The Federal Reserve System (FED) published a paper describing the landscape of partnerships between community banks and fintech companies. The paper captures insights gathered from extensive outreach with community banks, fintech companies, and other stakeholders. It focuses on the benefits and risks of different partnership types and the key considerations for engaging in such partnerships, before moving on to discuss the key elements of success as stated by outreach participants. The paper highlights that the three key considerations in establishing effective partnerships are commitment to innovation, alignment in priorities and objectives, and the approach to connectivity.
Community banks serve businesses and consumers throughout the country, in both rural and urban areas, and are leading providers of credit to small businesses. For this paper, community banks can be defined as those with less than USD 10 billion in assets. Fintech partnerships are broadly defined in this paper as partnerships undertaken to improve or expand an aspect of bank operations, technology infrastructure, or products and services. Fintech partnerships include a range of relationship structures, including traditional vendor partnerships where a bank receives a service from the third party and exclusive arrangements in which the community bank and fintech share objectives and outcomes. The three types of partnerships that emerged during the outreach discussions are operational technology partnerships, customer-oriented partnerships, and front-end financial technology partnerships. The outreach effort identified the following three key considerations in establishing such partnerships effectively:
- Commitment to innovation. Community banks that have committed to innovation expressed that their senior management and boards of directors are prepared to make meaningful investments of time and resources in technology. Before making investments in technology, leadership identifies the problem to be solved and the gains they hope to realize from these investments, often using key performance indicators and concrete goals.
- Alignment in priorities and objectives. This alignment between the fintech and the community bank—which participants viewed as the foundation for building and maintaining effective partnerships—can include but is not limited to agreement on the appropriate use of customer data, the establishment of effective risk management standards, mutual emphasis on compliance with bank regulation, and a shared belief in the importance of frequent and direct communication.
- Thoughtful approach to connectivity. Community banks that have thoughtfully approached connectivity with fintech companies have considered trade-offs across flexibility, cost, breadth of partner selection, and convenience before establishing technical connections. Connections with fintech companies are considered part of an integrated process where information can flow across systems and siloed bank processes are eliminated, where possible.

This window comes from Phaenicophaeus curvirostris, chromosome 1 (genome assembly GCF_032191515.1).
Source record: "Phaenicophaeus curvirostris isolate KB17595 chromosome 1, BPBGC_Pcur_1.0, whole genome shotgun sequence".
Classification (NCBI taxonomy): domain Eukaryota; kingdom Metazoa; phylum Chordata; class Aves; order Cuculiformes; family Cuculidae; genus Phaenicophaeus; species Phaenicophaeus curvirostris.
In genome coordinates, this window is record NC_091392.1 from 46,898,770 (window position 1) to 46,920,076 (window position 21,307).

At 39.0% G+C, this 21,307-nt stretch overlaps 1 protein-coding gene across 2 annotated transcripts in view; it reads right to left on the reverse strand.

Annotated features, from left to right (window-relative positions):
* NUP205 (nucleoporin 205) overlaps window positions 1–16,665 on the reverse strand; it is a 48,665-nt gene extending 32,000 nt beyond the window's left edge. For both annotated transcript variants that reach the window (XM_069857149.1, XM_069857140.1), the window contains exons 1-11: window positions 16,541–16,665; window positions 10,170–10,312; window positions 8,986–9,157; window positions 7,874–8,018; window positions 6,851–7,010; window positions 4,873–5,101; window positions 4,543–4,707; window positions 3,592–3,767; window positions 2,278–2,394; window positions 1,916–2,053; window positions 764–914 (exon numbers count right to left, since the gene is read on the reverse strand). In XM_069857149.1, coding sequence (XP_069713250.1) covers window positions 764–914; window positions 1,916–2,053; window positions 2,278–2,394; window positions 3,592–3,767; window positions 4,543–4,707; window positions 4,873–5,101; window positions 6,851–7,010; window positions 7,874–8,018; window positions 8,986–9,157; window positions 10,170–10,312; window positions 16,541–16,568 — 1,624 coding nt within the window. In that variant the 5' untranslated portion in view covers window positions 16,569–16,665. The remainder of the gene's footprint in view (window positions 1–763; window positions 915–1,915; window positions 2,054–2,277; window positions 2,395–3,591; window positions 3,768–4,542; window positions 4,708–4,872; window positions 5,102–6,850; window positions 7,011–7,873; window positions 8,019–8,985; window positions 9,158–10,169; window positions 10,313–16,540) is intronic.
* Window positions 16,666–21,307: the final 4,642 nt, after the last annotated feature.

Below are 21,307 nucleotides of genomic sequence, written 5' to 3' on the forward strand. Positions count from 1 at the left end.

The outreach effort suggests that application programming interfaces (APIs) are gaining popularity among community banks as a data transfer solution, though some community banks prefer solutions that are more easily integrated into their existing technical infrastructure. Several core providers have established, or are in the process of establishing, APIs with specific third parties and some bankers expressed that they feel most comfortable using APIs their core provider has developed. Bankers also noted that their core providers were able to build customized APIs for third parties upon request or provided open APIs to which third parties could build connections. While some bankers felt this option was most convenient, they noted that these arrangements could be costly and may be inflexible. Other bankers explored partnerships with fintech companies or developed technical infrastructure without significant input from their core providers, including through customized APIs. They expressed that these solutions could simplify and accelerate the process of partnering with multiple fintech companies and they found the relatively wide selection of potential partners appealing. Banks, however, vary in their approaches to these considerations. For example, one bank built an API between its third-party loan platform and its core provider, other banks bundled activity from an API architecture provider and posted those flows to their core at a regular frequency, and yet others invested in a central data repository that could combine data flows from distinct silos.
Keywords: Americas, US, Banking, Community Banks, Regtech, Operational Risk, Third Party Risk, Reputational Risk, API, Fintech Applications, FED
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